For a sports fan, it doesn’t get any better than kicking back with friends and family, enjoying good food and cold beverages and watching the Super Bowl or NCAA finals on a big screen television. Though the TV is only one part of this equation, it is an important part. Think about it—don’t you generally gather at the person’s home who has the latest, clearest, biggest television set? If you want to host the next big game at your home, here are some important considerations when choosing a TV for sports.
Like athletes, not all televisions are created equal and different types of television technologies do different things well. Additionally, size and budget are important considerations.
LCD, DLP, Plasma or CRT?
If you’re like most sportsaholics, you’re not concerned with the ABCs of LCDs, DLPs and CRTs. You want the cut and dry version—the good, the bad and which technology will play the game best for you. So here it is.
LCDs – LCD TVs are the latest technology and though a bit pricey, are well worth the investment. LCD televisions have clear, HD pictures and a wide viewing angle, so all your friends can gather around and have good seats. LCDs are also burn-in resistant; this is necessary for sports because of the stationary score board and clock that are often displayed at the top of the screen. Additionally, their thin size makes these TVs wall-mountable.
LCD TVs have two major downsides. The first is the ghosting that may be caused by a slower response time. Make sure you get an LCD TV with a fast response time to prevent blurring during quick action. An associate at your local electronics store can help with this. The second, is LCDs are typically not available in the in the larger sizes you’ll find in plasma TVs.
DLPs – DLP televisions offer a crystal clear HD picture, come in large sizes, are burn-in resistant and will keep up with the fastest sports—no blurring. Though they are thicker than LCD and Plasma screens, they are more affordable than these flat panels and much thinner than CRT televisions. DLPs are a great option for a sports enthusiast that doesn’t need an ultra thin TV to mount on a wall.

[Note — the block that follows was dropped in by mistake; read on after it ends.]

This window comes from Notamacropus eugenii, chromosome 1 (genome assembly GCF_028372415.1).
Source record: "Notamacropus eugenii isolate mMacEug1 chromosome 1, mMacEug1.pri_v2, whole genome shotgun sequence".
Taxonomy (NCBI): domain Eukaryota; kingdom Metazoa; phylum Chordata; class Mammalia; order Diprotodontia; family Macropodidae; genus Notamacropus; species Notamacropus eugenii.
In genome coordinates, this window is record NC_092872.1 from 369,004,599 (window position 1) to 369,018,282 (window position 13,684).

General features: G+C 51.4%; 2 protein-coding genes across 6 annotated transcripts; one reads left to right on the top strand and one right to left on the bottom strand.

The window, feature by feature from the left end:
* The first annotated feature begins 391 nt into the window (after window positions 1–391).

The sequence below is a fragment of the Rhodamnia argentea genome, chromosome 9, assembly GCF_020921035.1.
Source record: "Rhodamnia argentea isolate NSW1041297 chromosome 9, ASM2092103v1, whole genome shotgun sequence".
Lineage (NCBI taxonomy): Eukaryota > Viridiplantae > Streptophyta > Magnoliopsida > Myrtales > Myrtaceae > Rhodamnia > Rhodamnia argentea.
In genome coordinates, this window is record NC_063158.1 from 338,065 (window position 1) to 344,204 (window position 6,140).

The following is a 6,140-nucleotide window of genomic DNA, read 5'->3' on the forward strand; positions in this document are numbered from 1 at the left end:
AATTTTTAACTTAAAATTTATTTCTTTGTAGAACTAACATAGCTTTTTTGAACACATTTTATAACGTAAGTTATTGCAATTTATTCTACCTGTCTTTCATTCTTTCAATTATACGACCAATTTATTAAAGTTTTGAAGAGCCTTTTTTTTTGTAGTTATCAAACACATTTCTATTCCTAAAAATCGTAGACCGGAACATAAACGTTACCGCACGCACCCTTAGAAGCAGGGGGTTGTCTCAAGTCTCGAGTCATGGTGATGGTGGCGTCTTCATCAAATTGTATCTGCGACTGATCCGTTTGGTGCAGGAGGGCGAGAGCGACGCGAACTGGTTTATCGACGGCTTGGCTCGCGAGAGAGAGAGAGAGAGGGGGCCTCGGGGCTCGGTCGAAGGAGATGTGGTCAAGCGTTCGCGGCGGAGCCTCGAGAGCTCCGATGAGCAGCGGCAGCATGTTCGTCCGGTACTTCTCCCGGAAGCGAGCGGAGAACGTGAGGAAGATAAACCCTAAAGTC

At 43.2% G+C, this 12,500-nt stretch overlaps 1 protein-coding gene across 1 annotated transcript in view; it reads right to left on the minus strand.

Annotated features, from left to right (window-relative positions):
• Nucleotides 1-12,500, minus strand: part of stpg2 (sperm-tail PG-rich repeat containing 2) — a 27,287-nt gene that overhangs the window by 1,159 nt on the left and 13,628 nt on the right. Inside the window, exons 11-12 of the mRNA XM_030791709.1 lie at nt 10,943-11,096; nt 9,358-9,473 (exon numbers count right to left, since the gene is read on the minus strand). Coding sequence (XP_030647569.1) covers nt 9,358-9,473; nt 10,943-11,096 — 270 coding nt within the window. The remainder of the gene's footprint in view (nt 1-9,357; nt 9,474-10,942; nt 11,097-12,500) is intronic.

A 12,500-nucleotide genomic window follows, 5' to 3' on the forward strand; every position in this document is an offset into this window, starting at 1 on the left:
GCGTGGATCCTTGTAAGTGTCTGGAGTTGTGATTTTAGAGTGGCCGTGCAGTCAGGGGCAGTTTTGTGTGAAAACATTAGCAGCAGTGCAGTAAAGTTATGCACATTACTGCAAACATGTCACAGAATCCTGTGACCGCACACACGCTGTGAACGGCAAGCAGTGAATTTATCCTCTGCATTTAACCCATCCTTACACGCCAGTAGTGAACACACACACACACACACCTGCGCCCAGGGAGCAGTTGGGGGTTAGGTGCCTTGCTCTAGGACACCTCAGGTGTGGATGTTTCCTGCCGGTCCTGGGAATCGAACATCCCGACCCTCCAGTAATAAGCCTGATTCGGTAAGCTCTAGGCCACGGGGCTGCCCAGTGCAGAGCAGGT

Plasma – Plasma TVs have been the flat panel leaders during the last decade. In the past, they were susceptible to burn-in, but new technology can help prevent this. Bottom line—if you get a plasma for sports, make sure it’s burn-in resistant. Plasmas are available in large sizes, offer a superior picture and are generally less money than their LCD counterparts. These TVs have a tendency to glare so if you have a room with bright lights or large windows, a plasma TV might not be the best option.
CRTs – CRT televisions are an old technology, but still offer vivid pictures. The good, CRT televisions are the least expensive. The bad, CRT televisions have a large footprint and are heavy. Most entertainment centers will not accommodate a big screen CRT; these TVs generally take up a lot of space on the floor and in a room.
Is There Such Thing as a TV That’s Too Big for a Sports Fan?
The impulse answer is “no” but the practical answer is “yes.” Before you choose a TV, measure your entertainment center or where your TV will be mounted to see what size of TV your home can accommodate. Another variable that factors into size is price. The price difference between a 40” and 46” television may be more than you want to pay.
Considering Your TV Budget
Remember when buying a TV, the cost of the TV is not your final price. When considering your budget, be sure to include hidden costs like cables, insurance, installation and maybe an increase in your cable bill. An HD TV doesn’t do any good if you don’t have HD ESPN and other HD sports networks.
One more thing, are you ready to host your friends and family? Because certainly after getting your new TV, you’ll often here the question, “next game at your house?”